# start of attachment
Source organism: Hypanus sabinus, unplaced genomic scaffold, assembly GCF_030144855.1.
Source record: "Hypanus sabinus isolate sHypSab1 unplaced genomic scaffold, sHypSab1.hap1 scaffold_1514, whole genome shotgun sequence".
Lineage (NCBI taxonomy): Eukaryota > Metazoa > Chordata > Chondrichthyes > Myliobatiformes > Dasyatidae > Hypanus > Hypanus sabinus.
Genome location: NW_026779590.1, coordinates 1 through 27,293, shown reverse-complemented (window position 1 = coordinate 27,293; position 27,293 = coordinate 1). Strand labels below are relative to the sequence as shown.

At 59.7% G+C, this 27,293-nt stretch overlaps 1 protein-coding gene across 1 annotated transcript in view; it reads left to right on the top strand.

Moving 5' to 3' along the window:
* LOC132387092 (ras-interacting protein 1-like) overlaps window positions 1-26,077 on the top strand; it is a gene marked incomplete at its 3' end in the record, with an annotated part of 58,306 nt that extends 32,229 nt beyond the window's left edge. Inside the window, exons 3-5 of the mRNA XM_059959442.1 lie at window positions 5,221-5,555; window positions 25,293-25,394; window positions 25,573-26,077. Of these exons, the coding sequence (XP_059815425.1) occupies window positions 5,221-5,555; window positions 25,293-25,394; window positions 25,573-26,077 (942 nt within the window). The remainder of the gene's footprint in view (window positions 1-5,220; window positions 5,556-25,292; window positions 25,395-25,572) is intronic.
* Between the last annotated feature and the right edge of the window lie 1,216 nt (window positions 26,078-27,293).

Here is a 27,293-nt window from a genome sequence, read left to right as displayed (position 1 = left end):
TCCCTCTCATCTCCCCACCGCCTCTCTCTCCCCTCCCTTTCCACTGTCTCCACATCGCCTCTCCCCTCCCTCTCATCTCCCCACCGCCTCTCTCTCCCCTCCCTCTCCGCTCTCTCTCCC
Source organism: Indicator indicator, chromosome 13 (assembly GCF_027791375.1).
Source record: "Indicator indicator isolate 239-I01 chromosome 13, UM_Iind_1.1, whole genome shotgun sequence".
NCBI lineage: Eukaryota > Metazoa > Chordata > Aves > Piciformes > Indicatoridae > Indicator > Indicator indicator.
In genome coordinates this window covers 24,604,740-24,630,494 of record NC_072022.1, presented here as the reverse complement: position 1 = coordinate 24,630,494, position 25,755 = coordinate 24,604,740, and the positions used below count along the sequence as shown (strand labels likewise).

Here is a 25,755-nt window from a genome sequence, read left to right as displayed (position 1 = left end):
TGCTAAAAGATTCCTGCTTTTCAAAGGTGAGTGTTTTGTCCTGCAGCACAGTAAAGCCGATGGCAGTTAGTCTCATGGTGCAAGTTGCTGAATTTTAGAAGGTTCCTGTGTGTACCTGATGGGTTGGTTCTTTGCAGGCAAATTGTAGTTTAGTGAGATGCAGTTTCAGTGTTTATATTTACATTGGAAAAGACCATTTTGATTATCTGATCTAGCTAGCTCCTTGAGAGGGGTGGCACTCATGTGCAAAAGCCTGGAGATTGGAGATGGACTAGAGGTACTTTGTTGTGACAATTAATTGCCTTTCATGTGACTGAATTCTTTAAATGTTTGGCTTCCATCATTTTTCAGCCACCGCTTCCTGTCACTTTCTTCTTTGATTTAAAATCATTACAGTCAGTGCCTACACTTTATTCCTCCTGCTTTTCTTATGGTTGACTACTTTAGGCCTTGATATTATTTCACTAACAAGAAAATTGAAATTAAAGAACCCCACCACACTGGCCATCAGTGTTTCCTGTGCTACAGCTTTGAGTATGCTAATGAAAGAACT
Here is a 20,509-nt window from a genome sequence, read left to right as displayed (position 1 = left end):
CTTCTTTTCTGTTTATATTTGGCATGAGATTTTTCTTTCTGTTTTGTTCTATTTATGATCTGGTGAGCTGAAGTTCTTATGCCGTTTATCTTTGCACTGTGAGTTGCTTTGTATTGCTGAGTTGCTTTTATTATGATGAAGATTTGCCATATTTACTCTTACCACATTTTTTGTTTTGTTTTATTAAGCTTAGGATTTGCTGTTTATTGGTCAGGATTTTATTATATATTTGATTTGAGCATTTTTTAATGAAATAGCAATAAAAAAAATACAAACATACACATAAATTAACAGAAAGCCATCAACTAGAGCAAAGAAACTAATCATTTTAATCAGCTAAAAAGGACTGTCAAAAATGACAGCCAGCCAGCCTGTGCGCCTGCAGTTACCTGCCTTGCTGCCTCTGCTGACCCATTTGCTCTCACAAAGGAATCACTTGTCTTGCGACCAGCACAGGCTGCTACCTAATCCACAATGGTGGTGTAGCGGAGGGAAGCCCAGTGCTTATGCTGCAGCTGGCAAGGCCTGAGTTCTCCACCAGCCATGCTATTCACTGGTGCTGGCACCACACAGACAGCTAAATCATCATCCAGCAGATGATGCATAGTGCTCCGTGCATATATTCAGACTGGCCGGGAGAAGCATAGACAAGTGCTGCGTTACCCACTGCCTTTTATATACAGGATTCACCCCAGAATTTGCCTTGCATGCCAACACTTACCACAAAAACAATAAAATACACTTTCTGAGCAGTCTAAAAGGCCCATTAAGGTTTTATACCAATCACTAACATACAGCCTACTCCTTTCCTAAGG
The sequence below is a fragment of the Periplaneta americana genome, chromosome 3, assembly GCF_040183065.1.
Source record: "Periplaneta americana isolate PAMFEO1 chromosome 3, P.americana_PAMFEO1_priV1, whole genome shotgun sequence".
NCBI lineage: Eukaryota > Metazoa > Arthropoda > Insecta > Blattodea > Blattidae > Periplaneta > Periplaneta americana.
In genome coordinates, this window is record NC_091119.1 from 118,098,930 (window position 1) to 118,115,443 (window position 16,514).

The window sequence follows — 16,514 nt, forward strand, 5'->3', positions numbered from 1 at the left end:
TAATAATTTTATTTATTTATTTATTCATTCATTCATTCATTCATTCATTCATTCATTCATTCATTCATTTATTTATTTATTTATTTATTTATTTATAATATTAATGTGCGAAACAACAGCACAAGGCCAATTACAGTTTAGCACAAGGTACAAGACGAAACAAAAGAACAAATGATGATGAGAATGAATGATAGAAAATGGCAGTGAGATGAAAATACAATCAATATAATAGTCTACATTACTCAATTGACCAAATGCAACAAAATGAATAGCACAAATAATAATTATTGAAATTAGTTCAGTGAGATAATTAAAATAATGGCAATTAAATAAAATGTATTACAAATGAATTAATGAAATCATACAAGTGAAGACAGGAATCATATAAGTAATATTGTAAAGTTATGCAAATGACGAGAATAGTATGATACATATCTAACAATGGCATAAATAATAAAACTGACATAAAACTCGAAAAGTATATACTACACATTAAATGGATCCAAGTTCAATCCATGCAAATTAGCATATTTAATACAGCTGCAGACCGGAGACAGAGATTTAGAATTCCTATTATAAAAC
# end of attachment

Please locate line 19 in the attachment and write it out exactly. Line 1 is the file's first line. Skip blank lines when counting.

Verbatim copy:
The sequence below is a fragment of the Periplaneta americana genome, chromosome 3, assembly GCF_040183065.1.